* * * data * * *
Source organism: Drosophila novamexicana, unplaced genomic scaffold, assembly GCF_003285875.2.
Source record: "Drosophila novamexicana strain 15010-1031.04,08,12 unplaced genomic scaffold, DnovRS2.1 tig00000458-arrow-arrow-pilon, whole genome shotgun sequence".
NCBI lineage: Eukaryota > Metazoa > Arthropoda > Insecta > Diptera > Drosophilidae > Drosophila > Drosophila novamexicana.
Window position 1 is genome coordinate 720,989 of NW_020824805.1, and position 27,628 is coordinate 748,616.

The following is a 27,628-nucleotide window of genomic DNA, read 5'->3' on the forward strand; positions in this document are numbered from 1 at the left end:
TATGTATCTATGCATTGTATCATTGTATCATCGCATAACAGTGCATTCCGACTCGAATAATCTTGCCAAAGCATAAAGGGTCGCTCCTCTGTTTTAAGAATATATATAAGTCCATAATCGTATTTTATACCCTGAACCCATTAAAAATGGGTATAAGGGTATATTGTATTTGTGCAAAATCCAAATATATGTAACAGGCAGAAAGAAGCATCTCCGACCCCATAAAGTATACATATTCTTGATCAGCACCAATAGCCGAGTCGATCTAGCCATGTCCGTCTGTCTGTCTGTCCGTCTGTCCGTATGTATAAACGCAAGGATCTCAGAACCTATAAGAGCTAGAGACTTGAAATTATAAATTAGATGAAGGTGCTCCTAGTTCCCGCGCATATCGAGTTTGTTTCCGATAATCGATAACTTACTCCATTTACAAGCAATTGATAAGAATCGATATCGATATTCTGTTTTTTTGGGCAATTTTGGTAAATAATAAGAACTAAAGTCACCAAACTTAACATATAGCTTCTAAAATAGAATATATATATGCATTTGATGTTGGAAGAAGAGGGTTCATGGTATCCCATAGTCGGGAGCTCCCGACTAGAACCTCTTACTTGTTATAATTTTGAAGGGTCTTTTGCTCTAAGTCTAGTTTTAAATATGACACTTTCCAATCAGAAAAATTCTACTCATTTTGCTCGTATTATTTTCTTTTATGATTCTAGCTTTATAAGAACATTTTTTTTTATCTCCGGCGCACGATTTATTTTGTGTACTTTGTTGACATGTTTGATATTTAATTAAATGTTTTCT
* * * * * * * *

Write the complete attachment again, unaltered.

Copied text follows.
Source organism: Drosophila novamexicana, unplaced genomic scaffold, assembly GCF_003285875.2.
Source record: "Drosophila novamexicana strain 15010-1031.04,08,12 unplaced genomic scaffold, DnovRS2.1 tig00000458-arrow-arrow-pilon, whole genome shotgun sequence".
NCBI lineage: Eukaryota > Metazoa > Arthropoda > Insecta > Diptera > Drosophilidae > Drosophila > Drosophila novamexicana.
Window position 1 is genome coordinate 720,989 of NW_020824805.1, and position 27,628 is coordinate 748,616.

The following is a 27,628-nucleotide window of genomic DNA, read 5'->3' on the forward strand; positions in this document are numbered from 1 at the left end:
TATGTATCTATGCATTGTATCATTGTATCATCGCATAACAGTGCATTCCGACTCGAATAATCTTGCCAAAGCATAAAGGGTCGCTCCTCTGTTTTAAGAATATATATAAGTCCATAATCGTATTTTATACCCTGAACCCATTAAAAATGGGTATAAGGGTATATTGTATTTGTGCAAAATCCAAATATATGTAACAGGCAGAAAGAAGCATCTCCGACCCCATAAAGTATACATATTCTTGATCAGCACCAATAGCCGAGTCGATCTAGCCATGTCCGTCTGTCTGTCTGTCCGTCTGTCCGTATGTATAAACGCAAGGATCTCAGAACCTATAAGAGCTAGAGACTTGAAATTATAAATTAGATGAAGGTGCTCCTAGTTCCCGCGCATATCGAGTTTGTTTCCGATAATCGATAACTTACTCCATTTACAAGCAATTGATAAGAATCGATATCGATATTCTGTTTTTTTGGGCAATTTTGGTAAATAATAAGAACTAAAGTCACCAAACTTAACATATAGCTTCTAAAATAGAATATATATATGCATTTGATGTTGGAAGAAGAGGGTTCATGGTATCCCATAGTCGGGAGCTCCCGACTAGAACCTCTTACTTGTTATAATTTTGAAGGGTCTTTTGCTCTAAGTCTAGTTTTAAATATGACACTTTCCAATCAGAAAAATTCTACTCATTTTGCTCGTATTATTTTCTTTTATGATTCTAGCTTTATAAGAACATTTTTTTTTATCTCCGGCGCACGATTTATTTTGTGTACTTTGTTGACATGTTTGATATTTAATTAAATGTTTTCT